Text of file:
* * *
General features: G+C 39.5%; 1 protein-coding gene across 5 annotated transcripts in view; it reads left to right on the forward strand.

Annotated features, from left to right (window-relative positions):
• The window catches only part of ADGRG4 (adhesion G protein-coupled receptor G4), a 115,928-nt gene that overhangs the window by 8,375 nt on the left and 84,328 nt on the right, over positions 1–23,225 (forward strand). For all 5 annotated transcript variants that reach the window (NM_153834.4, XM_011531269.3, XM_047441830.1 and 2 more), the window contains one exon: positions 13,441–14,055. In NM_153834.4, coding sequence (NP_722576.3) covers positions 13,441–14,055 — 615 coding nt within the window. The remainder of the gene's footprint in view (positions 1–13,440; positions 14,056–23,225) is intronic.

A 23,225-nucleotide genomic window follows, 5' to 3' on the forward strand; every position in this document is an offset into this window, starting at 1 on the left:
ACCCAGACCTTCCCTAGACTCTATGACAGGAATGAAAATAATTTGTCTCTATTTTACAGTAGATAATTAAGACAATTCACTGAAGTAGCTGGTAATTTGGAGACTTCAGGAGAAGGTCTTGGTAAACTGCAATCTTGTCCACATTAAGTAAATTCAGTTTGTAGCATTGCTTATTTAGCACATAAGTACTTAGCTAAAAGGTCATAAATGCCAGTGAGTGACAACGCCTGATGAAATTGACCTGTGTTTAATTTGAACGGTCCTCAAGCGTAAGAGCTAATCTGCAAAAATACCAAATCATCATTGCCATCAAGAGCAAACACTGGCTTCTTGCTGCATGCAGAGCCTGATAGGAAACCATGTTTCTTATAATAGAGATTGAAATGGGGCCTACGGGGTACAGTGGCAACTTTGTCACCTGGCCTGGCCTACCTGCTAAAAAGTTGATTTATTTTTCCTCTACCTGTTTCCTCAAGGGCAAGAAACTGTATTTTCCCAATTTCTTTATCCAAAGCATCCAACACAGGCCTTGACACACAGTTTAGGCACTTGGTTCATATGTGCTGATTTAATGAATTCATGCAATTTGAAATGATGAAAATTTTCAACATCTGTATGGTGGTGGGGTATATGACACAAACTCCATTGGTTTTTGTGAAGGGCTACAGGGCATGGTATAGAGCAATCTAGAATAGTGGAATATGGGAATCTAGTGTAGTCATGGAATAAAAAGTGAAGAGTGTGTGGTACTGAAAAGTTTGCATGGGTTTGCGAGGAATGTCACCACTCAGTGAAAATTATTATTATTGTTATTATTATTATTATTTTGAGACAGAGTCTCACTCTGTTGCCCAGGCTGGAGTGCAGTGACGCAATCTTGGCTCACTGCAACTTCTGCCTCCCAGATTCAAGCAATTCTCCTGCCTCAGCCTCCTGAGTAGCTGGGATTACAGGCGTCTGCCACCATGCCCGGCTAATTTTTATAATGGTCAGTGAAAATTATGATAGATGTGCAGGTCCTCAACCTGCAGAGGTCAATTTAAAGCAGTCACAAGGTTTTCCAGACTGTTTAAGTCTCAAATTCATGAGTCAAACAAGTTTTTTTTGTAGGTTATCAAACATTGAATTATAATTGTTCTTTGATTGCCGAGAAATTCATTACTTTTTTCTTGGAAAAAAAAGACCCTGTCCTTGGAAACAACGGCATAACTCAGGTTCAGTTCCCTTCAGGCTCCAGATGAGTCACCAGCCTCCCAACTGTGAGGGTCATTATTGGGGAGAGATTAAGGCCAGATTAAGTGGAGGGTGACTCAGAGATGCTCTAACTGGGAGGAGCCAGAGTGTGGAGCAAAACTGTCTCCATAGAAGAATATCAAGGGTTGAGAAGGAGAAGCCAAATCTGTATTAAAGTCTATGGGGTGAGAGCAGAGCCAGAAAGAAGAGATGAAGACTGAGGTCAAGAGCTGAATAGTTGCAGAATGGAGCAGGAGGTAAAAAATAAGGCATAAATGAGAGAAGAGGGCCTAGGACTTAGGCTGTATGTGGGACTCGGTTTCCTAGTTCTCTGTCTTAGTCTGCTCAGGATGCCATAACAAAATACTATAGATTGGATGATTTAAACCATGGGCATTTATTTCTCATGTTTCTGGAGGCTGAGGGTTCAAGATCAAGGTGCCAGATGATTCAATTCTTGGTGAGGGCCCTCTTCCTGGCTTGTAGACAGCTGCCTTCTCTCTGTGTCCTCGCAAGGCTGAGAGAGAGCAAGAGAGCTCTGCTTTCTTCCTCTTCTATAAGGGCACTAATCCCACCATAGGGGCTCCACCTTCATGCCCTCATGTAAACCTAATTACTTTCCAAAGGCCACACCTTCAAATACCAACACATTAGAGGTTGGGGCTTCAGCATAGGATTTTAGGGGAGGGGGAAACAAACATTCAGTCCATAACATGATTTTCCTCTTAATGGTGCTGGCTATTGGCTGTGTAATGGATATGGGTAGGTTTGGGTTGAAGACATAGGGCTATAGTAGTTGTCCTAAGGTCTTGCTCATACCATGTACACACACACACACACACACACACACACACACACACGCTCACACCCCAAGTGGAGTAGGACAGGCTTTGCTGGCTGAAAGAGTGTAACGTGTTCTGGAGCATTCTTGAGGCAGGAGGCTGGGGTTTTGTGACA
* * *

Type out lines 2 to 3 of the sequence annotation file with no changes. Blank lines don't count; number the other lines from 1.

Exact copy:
Annotated features, from left to right (window-relative positions):
• The window catches only part of ADGRG4 (adhesion G protein-coupled receptor G4), a 115,928-nt gene that overhangs the window by 8,375 nt on the left and 84,328 nt on the right, over positions 1–23,225 (forward strand). For all 5 annotated transcript variants that reach the window (NM_153834.4, XM_011531269.3, XM_047441830.1 and 2 more), the window contains one exon: positions 13,441–14,055. In NM_153834.4, coding sequence (NP_722576.3) covers positions 13,441–14,055 — 615 coding nt within the window. The remainder of the gene's footprint in view (positions 1–13,440; positions 14,056–23,225) is intronic.